Evidence Growing That Eyes May Be A Window to Alzheimer’s Diagnosis
Results presented at the 122ndAnnual Meeting of the American Academy of Ophthalmology suggest that optical coherence tomography (OCT) and OCT-angiography (OCTA) may be diagnostic for patients with presymptomatic Alzheimer’s disease (AD). Patients with AD had significantly smaller macular blood vessel density (VD) and perfusion density (PD) measures compared to patients with mild or no cognitive impairment. In another study, associations between macular thickness, memory performance, and hippocampal volume were shown in in asymptomatic patients with a family history of AD.
In a cross-sectional study (NCT03233646), patients were diagnosed by neurologists, using National Institute on Aging-Alzheimer’s Association (NIAAA) criteria, with AD (n = 39), mild cognitive impairment (MCI) or no cognitive impairments. All subjects had OCTA; 22.2%, 8.9%, and 5.6% of patients with AD, MCI, and no cognitive impairment, respectively were excluded from the results due to poor scan quality.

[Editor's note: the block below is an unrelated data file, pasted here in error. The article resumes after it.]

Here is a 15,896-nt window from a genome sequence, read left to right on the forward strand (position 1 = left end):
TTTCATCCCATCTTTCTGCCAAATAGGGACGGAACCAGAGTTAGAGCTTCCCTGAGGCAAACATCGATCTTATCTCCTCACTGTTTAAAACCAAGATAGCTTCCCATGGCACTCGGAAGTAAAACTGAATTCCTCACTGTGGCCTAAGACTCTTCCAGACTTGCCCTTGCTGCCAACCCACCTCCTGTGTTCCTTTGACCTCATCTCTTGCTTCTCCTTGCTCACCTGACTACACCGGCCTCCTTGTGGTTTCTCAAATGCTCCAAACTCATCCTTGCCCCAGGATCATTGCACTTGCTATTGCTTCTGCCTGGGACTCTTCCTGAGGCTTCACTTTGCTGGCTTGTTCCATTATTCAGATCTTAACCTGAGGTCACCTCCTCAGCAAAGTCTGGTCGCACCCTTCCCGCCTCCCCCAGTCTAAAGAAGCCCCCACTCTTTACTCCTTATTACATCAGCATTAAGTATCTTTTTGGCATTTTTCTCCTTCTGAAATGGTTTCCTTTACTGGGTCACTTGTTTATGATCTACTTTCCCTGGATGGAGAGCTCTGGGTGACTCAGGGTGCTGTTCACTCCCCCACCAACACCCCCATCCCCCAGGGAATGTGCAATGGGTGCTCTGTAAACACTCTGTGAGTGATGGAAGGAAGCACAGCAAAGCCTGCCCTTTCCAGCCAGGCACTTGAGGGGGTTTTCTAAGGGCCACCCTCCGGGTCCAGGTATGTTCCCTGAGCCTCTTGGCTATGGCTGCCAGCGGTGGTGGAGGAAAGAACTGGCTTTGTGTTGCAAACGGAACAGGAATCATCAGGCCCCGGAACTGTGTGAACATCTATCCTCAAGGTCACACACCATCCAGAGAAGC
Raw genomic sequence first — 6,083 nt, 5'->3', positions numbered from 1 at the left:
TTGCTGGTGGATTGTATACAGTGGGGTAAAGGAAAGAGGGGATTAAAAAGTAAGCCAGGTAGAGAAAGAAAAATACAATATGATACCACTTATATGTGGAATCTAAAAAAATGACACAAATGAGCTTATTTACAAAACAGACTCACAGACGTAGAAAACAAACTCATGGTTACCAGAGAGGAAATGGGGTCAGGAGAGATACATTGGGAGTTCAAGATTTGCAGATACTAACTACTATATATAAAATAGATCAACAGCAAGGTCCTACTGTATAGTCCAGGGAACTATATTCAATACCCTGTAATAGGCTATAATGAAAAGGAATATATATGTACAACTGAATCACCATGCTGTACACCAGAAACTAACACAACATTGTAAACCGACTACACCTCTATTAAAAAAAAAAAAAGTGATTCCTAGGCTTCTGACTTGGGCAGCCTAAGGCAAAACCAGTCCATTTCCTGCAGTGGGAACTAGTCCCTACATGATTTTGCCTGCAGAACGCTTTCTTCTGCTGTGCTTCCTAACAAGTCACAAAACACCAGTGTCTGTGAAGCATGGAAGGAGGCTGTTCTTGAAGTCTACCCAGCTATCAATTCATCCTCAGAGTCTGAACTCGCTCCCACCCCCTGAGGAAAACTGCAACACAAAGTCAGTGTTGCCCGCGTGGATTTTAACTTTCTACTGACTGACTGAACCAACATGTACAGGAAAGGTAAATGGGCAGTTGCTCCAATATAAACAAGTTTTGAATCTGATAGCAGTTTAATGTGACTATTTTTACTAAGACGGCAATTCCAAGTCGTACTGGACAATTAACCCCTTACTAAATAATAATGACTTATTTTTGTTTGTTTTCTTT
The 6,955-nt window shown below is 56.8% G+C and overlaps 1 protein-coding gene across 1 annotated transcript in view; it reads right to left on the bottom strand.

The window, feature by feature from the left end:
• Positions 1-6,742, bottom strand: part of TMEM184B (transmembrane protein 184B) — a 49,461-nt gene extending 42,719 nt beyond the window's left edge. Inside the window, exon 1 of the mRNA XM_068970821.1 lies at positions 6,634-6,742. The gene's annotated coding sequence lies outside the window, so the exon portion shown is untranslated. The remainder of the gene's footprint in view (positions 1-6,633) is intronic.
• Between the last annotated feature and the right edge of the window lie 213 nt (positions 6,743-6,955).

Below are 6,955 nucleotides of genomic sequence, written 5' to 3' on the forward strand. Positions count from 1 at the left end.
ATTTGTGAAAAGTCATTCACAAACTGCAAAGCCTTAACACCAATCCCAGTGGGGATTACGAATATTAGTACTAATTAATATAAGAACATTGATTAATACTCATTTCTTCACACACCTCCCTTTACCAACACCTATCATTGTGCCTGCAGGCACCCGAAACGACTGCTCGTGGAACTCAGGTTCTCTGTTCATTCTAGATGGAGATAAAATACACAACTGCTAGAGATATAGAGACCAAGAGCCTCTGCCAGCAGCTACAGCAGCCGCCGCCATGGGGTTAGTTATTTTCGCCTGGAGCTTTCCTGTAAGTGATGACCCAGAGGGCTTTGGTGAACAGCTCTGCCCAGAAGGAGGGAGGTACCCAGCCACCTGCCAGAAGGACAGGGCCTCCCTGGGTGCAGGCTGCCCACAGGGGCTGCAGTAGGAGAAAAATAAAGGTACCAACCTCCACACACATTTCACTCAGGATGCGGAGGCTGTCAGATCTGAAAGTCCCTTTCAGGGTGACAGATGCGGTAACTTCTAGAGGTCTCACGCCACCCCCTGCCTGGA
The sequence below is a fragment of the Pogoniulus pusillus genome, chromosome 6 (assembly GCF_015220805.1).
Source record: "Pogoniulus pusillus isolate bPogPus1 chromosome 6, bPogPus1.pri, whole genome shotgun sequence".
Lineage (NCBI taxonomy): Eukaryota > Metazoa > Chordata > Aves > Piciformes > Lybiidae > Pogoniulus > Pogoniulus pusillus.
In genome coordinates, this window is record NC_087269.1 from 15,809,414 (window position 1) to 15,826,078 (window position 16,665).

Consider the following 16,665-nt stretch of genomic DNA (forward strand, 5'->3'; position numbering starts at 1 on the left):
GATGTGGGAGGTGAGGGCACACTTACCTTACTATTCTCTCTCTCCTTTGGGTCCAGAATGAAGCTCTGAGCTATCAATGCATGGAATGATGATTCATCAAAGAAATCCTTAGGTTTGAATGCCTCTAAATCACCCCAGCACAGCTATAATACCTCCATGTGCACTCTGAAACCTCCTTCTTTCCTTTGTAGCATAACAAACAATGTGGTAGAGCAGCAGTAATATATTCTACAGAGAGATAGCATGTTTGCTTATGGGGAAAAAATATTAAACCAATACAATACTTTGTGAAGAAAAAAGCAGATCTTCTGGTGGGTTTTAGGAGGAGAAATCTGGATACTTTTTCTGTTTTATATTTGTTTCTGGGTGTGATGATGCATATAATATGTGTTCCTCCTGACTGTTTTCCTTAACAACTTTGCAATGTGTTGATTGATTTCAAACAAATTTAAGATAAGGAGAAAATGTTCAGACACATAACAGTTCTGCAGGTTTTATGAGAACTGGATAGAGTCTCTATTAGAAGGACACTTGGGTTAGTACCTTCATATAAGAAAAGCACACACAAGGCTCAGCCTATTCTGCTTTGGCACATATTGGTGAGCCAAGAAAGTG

Patients with AD had decreased VD (P = .015) and PD (P = .009) over a 3 mm-circle and decreased VD (P = .008) and PD (P = .004) over a 3-mm ring compared to control subjects.
As noted in the poster presentation, “These findings support previous studies using fundus photography that showed patients with AD had narrower venular caliber, decreased arteriolar and venular fractal dimensions, and increased arteriolar and venular tortuosity.”
In the study of patients with (n = 138) and without a family history of AD (n = 57), matched for age, were evaluated with OCT, brain MRI, and cognitive assessment (executive function and episodic memory domains). Patients with a family history of AD had thinner macular retina layers, and in these patients, thicker macular inner layers were associated with better performance on measures of executive function and with higher left hippocampal volume on brain MRI.